Water and Land Use
The turn of the 20th century saw California come to a realization that the
resources that had drawn its population there needed to be managed with
intention. The days of stripping hillside bare in hydraulic mining operations,
and leveling forests flat to build towns down in the valleys, were no longer
able to operate with out public opposing attention.
In every battle there were always several sides to the issue in the wars
over water and land use. The Camp will be providing you with historical
accounts of what took place at the time, and also challenging you to join
us for a live debate on the same topics today.
Mountain Mining vs. Valley Farming
Water War of the 1860s
Railroad Land Grabs
The Yosemite Debate
The Wilderness vs. the City - the
Hetch Hetchy Battle
The Hetch Hetchy Debate
Mountain Mining vs. Valley Farming Water War of the 1860s
One of the first land and water use battles in the State took place in the
1860s during the rapid increase of hydraulic mining. Miners in the mountains,
no longer to enjoy the easy gold findings of the 1850s, were installing
forceful water mining systems (hydraulic) that tore the face of the mountains
in the search for gold. With the trees stripped off these mountains, the
soil quickly washed down into the rivers and muddied them, ruining the fishing,
and destroying the animal habitats that relied on these rivers. Then, when
the rains came, they rain came down with such force from these scarred hillsides
that the rivers rose faster and higher than ever before, flooding entire
towns in spite of their efforts to build dams and levies. The Valley residents
protested and tried to take their case to court, wanting to hold the miners
responsible for the damage their mountain operations were causing in the
valleys below. But the short-sighted courts settled in favor of the wealthy
miners, not recognizing the responsibility of the cause and effect their
operations put into motion.
Railroad Land Grabs
Another prominent battle of the early 1900s was the land battles over the
railroads that were taking a checkerboard of land as their claimed domain
where ever they laid their lines. These private companies, with government
approval to promote development, robbed private land owners of their property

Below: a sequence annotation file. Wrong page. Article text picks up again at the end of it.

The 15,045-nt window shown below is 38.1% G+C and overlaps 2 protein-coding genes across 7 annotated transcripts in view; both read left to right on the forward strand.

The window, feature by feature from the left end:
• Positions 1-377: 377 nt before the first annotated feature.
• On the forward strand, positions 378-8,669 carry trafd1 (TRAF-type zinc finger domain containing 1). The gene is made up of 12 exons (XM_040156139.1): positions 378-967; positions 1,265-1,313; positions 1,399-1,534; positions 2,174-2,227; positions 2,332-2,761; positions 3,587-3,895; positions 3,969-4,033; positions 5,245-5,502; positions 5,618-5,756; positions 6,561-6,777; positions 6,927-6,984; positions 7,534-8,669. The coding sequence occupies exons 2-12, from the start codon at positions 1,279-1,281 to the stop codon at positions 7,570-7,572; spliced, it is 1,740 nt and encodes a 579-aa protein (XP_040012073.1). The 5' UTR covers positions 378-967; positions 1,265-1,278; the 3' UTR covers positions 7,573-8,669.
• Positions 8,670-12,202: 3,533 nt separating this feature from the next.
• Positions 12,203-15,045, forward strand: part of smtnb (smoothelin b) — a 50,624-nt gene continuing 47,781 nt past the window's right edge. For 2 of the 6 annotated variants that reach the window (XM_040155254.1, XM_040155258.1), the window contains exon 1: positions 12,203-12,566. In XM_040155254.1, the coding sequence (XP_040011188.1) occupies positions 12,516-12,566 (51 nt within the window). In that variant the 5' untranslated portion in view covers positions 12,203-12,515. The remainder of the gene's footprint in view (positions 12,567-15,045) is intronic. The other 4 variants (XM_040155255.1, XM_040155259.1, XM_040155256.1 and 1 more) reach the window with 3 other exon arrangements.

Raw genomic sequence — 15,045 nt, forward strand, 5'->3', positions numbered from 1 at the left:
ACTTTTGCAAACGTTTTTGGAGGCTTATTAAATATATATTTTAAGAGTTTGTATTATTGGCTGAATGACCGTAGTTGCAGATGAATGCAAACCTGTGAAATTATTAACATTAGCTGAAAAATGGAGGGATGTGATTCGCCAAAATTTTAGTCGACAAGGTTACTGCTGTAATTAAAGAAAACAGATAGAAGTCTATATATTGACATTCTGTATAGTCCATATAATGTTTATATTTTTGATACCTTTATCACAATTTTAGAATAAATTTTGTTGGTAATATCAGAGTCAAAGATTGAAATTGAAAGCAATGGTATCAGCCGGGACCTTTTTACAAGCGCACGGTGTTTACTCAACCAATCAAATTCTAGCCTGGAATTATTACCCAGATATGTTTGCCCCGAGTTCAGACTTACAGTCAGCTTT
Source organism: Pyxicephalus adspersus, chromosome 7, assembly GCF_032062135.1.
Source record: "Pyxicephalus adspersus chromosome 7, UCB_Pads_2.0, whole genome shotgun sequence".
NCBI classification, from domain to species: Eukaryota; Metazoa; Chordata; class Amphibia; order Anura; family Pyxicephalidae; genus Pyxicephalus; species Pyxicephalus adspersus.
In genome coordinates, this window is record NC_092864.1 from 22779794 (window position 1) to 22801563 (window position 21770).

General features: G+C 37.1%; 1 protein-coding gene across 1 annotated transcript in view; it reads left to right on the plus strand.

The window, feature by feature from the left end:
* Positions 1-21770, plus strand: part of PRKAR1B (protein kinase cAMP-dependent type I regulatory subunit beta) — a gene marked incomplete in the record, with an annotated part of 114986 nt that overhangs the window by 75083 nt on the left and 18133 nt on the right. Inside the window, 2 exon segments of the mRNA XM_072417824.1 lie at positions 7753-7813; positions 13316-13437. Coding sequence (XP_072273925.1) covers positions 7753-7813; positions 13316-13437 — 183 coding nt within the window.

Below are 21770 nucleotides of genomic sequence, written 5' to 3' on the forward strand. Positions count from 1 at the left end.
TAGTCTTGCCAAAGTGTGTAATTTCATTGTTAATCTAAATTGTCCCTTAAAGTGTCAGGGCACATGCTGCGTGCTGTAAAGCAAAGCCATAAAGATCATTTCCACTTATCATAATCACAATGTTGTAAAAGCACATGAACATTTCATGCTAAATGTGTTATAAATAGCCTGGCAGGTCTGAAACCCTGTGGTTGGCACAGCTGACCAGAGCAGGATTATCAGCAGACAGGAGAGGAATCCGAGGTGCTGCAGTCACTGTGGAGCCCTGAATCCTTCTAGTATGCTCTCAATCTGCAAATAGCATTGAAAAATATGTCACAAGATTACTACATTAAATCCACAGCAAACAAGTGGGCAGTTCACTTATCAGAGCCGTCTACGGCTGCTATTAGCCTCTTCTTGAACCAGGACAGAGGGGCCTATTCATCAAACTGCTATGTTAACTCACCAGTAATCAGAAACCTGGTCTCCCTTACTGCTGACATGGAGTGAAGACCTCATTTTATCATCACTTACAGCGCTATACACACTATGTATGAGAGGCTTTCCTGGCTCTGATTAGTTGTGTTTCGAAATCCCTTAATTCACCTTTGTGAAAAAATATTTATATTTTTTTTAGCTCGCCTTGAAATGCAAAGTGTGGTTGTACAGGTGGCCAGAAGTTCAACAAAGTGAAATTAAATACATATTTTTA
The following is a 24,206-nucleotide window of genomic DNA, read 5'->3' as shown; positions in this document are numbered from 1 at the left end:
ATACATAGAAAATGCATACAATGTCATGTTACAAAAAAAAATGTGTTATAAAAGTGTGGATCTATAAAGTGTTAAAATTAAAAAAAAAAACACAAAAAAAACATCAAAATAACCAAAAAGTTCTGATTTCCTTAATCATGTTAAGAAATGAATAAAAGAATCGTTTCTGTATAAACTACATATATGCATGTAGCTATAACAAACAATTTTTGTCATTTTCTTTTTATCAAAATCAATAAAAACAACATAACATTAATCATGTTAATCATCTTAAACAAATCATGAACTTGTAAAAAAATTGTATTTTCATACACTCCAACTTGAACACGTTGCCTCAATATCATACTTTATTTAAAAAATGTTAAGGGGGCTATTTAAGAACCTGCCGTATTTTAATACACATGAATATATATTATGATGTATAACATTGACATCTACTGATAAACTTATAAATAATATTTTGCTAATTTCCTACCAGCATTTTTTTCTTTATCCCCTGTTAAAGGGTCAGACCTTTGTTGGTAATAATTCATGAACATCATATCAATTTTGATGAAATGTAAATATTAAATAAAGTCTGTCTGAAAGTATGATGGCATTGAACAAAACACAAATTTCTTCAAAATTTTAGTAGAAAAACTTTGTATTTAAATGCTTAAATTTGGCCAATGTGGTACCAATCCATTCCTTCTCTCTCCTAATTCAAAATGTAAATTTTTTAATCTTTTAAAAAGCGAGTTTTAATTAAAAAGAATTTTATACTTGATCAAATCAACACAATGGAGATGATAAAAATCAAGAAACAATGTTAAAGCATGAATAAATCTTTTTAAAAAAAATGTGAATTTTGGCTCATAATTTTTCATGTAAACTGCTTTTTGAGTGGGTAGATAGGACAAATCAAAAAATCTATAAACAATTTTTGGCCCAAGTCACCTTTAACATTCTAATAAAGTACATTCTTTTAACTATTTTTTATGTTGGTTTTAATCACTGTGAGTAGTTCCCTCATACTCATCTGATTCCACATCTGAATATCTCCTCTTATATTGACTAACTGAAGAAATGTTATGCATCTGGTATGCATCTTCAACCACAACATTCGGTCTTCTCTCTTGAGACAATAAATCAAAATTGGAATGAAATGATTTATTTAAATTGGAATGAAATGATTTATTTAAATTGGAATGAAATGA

with no say in the matter, and also impacted on Indian Reservations by cutting
in half the lands reserved in the railroad construction areas.
The Yosemite Debate
Yosemite is one of our nation's most valued national parks. However, Yosemite's
significance has not always been appreciated. Prior to 1890, only a small
segment of today's 1,200-square-mile park was protected by government, and,
prior to 1864, none of it was protected by law. The dominant mind-set of
the time was utilitarian: if it's there, use it. In other words, land served
an economic purpose and was meant to be used for mining, agriculture, logging,
or grazing livestock. Economic limitations often prevented the preservation
of beautiful places. Fortunately, there were people who sought to improve
America's cultural recognition in the world through enjoying its natural
wonders. There was also a vocal group of conservationists and thinkers such
as John Muir who passionately believed in the importance of protecting natural
areas. Through Muir's writing and lectures, many Americans became aware
of the grandeur of Yosemite. By camping with President Theodore Roosevelt
in Yosemite, Muir persuaded the president to create the national park system
and preserve America's natural treasures. To study up on your role in this
debate, we will refer to the Sierra Club's John Muir Study Guide. Click
here to read the ROLES students can take on during the debate. Then have
students answer the following questions from the view point of the person
they represent in the debate.
This debate allows you to enter John Muir's world of 1890. Through researching
and role-playing the battle to protect Yosemite as a national park, you
may gain an understanding of our nation's early voices debating the value
of setting aside vast tracts of land as parks. Furthermore, you may gain
insight into many of today's environmental arguments and understand the